This woman above, some find her unattractive because her legs are not coltish or her middle is not jutting ribs or her belly hangs a bit.  They judge and write her off without a second thought.  It is that very judgement that rattles around in my head about myself yet I do not look at others as harshly as myself.  We are always hardest on ourselves - and it is needless.  Really.

"What is your best feature?" For years my answer was, "my sense of humor." On dating sites this is not the answer they’re hoping for but it was honest and it did return some funny replies.  "Your sarcasm is showing", "would you kiss my funny bone?", "show me your pun and I’ll show you mine."

What I find attractive in others - my lover, partner, my friends (none of whom I think of in sexual manner but they possess attractive qualities nonetheless), people with whom I work - is vast and diverse.  They are an incredible melange of unique and rare people I am blessed to know and love - and the things that bring them to me, the common pieces, are not physical but in their character, their spirit:  kindness, selflessness, good-nature, intelligent, an appreciation of the arts, a tolerance for my sense of humor, loving, patient.  They are short, tall, average, thin, pudgy, bony, straight, gay, over-dyed, going-grey, mothers, fathers, single, married, divorced, balding, braided, shaved, swept up, limping, fretting, joyful, full-stride, hoping, napping, coffee-sucking, tea sipping, Pagan Christian Jew atheist, vegetarian carnivores who love children, music, mischief and endless other things.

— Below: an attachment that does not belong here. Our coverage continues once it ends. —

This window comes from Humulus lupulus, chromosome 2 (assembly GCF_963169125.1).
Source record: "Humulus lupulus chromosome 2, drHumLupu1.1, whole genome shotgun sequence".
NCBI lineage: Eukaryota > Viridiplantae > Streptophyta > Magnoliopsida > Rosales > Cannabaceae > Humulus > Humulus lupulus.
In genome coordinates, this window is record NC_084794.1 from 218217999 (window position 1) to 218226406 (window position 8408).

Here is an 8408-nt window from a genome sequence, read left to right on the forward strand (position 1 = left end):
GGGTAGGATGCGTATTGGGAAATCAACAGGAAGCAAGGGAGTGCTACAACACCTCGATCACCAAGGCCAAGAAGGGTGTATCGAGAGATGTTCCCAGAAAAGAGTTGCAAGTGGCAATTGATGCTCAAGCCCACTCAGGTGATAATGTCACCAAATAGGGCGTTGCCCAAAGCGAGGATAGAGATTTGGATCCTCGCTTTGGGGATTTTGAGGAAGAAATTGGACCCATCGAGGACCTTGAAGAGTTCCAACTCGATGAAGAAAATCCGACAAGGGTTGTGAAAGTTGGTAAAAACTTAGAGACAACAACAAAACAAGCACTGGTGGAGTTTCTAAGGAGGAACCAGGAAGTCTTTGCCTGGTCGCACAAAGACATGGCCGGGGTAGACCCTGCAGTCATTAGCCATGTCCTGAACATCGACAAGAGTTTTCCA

Not one of whom I would ever judge by their appearance… and yet this is too often where I begin judgement of myself and, some days, cannot move past that quicksand into the sweet spot where we truly live:  the heart.

We go around one time in this skin.
I am learning to love it.  All of it - inside and out.

-SmartSurrender

wrapyourselfaroundmyfinger:

jonny-poopoo-pants:

thepoliticalfreakshow:

For The First Time Ever, All Four Eyewitness Accounts of The Murder of Michael Brown Put In Chronological Order: The most detailed side-by-side telling of each eyewitness account of the Mike Brown murder in chronological order #JusticeForMichaelBrown [@ShaunKing]

Reblog the fuck out of this

BOOST^^^^^^^

Is it selfish to say I want you the whole fucking time? I want you in my head. I want you in my bed. I want your hands all over my thighs. Give me your tightest grip. I want to exhale all of my loneliness and sadness to you. I want to breathe you in. I want you. I want you and I want you to want me too.

how do i say this without sounding desperate? (via dahlia—noir)

(Source: talkingoutsoft)